Days after completing his Berceuse for mezzo-soprano, cello and piano (RC 111), Diepenbrock made a copy of the work for Johanna Raphael-Jongkindt, who had brought the inspiring poem by van Lerberghe to his attention. It was not an exact copy:
I have rewritten the Cello part for the piano for you, so you can play it easily. (BD VIII:54)
Almost a year later, on 10 October 1913, he asked her to send this transcript back to him, so he could copy the version “for piano only” for the mezzo-soprano Mrs Charles Cahier (1870-1951). (BD VIII:254) This singer had impressed him with her song recital in the Amsterdam Concertgebouw on 1 October:
She is an incredible artist. […] Her voice sounds most charming in a small concert hall, and even someone who is as deaf as a doorpost would be entertained watching her fantastic facial expressions. (BD VIII: 254)
The next day, on 2 October, Diepenbrock and his wife were deeply moved by her contribution in the first ever complete performance of Mahler’s Lied von der Erde (Song of the Earth) by the Concertgebouw Orchestra conducted by Willem Mengelberg. They also attended the repeat in The Hague on 5 October, which made an even greater impression, according to the diary of Elisabeth. (BD VIII:248) On one of the intervening days, the couple Cahier visited the Diepenbrocks for lunch. The French mezzo-soprano sang through several of his songs and said she counted on Diepenbrock writing “something new” for her.
Although Johanna immediately sent her copy of the Berceuse, Diepenbrock did not carry out his plan to make a transcript for Cahier, as he was working hard on the score of the symphonic song Lydische nacht (Lydian Night, RC 118). Half a year later Diepenbrock still had not got round to it.
On 12 May 1915 Diepenbrock played the Berceuse and L’invitation au voyage (Invitation to the Voyage, RC 117) for Cato Loman, which she described in her diary as
two jewels or rather gems. (BD VIII:466) The manuscript of 1912 was also used for the premiere of the Berceuse by Alice Plato1 (1889-1961) and Evert Cornelis (1884-1931) on 27 October 1915. When Diepenbrock received requests for the material from other musicians, he got a copyist to make a transcript. On 17 January 1916 Diepenbrock sent this copy to Anke Schierbeek (1878-1960) with whom he was to perform the Berceuse at charity concerts to raise money for Belgian prisoners of war and their families in the exhibition hall of the Amsterdam Trade Bank on 1 and 10 March 1916.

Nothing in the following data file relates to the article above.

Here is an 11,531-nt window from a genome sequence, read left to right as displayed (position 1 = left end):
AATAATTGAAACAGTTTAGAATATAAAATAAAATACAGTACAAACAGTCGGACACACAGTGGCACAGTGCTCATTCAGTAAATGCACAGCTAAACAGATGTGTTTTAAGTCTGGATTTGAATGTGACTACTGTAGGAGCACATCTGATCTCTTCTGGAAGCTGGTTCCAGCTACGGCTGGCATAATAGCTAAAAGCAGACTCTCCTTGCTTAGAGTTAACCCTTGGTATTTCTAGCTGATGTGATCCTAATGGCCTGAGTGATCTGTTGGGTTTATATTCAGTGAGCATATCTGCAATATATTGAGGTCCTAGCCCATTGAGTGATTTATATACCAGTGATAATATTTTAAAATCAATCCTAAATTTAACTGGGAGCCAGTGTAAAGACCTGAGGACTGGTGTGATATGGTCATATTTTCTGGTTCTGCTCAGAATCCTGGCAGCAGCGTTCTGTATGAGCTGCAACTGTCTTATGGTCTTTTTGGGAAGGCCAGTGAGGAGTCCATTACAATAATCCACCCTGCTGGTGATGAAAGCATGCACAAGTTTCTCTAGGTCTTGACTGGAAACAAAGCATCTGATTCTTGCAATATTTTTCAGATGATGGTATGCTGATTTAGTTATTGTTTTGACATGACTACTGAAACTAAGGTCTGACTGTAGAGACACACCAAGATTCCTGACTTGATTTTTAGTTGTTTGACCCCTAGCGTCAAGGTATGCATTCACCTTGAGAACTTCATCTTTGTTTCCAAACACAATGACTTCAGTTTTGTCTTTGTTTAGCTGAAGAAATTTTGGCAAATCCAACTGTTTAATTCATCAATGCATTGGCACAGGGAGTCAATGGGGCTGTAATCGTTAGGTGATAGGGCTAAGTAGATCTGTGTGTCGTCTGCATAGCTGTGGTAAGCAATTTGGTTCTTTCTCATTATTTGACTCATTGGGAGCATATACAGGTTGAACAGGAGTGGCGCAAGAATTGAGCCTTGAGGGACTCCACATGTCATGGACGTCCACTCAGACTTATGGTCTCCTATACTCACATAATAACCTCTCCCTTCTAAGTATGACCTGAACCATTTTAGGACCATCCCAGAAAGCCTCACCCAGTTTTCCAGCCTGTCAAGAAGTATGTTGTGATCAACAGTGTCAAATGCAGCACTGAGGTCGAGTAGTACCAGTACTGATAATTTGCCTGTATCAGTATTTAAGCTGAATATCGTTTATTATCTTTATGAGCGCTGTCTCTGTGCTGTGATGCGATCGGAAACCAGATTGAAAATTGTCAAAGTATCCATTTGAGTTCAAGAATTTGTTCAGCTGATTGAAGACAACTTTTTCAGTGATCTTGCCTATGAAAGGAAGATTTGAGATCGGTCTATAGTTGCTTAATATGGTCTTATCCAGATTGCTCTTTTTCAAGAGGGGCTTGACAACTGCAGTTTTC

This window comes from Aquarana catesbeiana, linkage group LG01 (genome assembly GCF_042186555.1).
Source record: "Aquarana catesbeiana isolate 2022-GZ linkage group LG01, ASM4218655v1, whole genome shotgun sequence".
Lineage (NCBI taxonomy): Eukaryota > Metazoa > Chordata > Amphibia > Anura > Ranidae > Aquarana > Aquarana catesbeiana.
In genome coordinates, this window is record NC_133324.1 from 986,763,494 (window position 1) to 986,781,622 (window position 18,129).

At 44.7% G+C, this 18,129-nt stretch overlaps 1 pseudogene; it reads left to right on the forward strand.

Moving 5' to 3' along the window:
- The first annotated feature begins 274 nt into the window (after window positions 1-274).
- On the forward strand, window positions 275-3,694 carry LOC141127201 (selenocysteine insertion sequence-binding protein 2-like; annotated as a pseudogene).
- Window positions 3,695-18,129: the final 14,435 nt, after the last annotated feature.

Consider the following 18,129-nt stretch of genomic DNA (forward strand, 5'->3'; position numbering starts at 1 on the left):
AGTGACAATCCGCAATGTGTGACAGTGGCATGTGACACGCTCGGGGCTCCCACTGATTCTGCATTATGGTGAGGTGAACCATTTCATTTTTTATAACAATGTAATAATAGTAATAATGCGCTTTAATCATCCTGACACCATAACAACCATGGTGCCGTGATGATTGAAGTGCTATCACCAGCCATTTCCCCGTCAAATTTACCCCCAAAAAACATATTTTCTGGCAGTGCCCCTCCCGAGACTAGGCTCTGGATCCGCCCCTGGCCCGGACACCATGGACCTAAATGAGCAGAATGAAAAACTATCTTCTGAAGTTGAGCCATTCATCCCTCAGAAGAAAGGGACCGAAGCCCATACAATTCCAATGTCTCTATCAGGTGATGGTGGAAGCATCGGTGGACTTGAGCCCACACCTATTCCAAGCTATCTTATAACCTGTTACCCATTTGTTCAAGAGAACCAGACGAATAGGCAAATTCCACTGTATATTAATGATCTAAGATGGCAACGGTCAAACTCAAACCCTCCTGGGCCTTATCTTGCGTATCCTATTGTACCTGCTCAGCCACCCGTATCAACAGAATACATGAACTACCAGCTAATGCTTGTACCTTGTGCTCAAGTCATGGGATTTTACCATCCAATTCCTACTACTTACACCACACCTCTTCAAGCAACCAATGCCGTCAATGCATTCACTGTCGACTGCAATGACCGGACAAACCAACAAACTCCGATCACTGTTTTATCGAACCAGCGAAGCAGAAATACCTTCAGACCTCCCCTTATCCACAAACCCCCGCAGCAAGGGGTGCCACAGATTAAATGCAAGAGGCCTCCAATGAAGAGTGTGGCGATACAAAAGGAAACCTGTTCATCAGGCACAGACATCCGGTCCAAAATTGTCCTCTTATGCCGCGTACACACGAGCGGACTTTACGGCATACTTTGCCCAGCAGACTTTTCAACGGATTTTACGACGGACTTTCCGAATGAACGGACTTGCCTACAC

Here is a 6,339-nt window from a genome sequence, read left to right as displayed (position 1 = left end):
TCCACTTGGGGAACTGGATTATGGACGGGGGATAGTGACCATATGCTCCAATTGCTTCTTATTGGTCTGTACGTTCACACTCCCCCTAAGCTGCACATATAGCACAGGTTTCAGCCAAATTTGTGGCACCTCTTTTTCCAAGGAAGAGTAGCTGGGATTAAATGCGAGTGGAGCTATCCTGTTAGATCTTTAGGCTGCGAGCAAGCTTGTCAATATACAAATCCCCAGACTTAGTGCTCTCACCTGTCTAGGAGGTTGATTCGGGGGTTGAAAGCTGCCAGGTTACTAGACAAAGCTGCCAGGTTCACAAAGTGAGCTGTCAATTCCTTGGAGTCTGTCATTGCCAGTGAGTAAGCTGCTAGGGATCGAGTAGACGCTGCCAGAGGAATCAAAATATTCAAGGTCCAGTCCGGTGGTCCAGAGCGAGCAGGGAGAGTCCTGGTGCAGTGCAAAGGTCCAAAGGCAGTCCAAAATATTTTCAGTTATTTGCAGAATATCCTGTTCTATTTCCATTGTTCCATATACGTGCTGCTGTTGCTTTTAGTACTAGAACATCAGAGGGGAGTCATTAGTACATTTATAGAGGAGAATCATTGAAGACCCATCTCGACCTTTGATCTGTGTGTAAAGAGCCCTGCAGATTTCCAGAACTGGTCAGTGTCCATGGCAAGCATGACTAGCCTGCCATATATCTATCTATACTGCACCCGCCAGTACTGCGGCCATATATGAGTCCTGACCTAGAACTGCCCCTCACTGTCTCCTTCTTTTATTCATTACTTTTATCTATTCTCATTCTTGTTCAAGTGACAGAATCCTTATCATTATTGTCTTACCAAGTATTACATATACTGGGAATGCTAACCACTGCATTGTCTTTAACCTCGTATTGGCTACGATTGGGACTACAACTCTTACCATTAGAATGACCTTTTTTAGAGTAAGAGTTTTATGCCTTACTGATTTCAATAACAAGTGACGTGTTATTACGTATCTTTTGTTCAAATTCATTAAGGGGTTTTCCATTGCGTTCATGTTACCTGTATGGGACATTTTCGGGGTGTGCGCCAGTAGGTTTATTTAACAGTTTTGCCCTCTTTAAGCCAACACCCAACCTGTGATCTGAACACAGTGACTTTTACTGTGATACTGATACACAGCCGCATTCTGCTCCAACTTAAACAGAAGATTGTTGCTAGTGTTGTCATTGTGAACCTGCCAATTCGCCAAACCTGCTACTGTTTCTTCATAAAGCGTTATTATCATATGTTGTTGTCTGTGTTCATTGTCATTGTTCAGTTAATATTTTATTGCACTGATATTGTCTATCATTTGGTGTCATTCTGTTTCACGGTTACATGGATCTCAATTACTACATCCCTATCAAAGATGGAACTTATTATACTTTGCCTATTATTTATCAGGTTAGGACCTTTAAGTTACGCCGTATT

At the beginning of May 1917 a printed edition of the song was published by the Walloon engineer and pianist Pierre Hans (1886-1960), whom Diepenbrock had given free use of the version for mezzo-soprano and piano. Hans, who used to teach chemistry at the University of Liège before the war, was living in exile near the city of Maastricht. With several fellow countrymen he had founded a society that gave charity concerts to aid Belgian prisoners of war in Germany. The profits of the sale of Diepenbrock’s Berceuse also went towards this cause.
The publication made it easier for the composer to present the work to various singers at a time, such as Jacoba Repelaer van Driel (1884-1967). In a letter to her he says about the text of the composition:
I also like the poem very much, even though one should not take everything literally, for example “Ne pense pas” (Do not think). What I do take literally is: “Toute science est vaine” (All science is pointless), that is to say, science in the stupid “scientific” meaning attributed by “modern science”.
Already in June 1917 the work needed to be reprinted.
Berthe Seroen (1882-1957) and Evert Cornelis performed the song many a time. After their concert in Diligentia in The Hague on 7 February 1918, the critic A. de Wal characterised Diepenbrock’s Berceuse as
a song in light-golden neo-Renaissance poignancy of beauty, contemplative and of aristocratic noble depth. (BD IX:574)
Another passionate advocate of the song was Marie Versteegh (1884-1953) who frequently performed it at the recitals she gave abroad with her husband Gerard Zalsman, e.g. in Chicago on 4 June 1919. At the end of the year Marie enthusiastically reported about their tour of Japan and the Dutch East Indies:
G. once sang “Puisque l’aube grandit” (Since Dawn Awoke) and “Recueillement” (Contemplation) here, and I sang the “Berceuse” everywhere and sometimes “Incantation” and all the other songs. They were always a great success. (BD X:164)
When the supply of printed copies by Pierre Hans started to run out in the course of 1919, Diepenbrock felt entitled to publish the composition himself, as by then the Belgian prisoners of war had been repatriated. An edition of 200 copies, printed by Mouton & Co in The Hague, appeared on 26 June 1920, together with the edition of L’invitation au voyage (Invitation to the Voyage, RC 117) from 1913.
1 Alice Plato was the wife of Jacques Baart de la Faille, a lawyer and a member of the board of executives of the Association of Neutral Countries, the pro-Allied organisation in which Diepenbrock played an important role.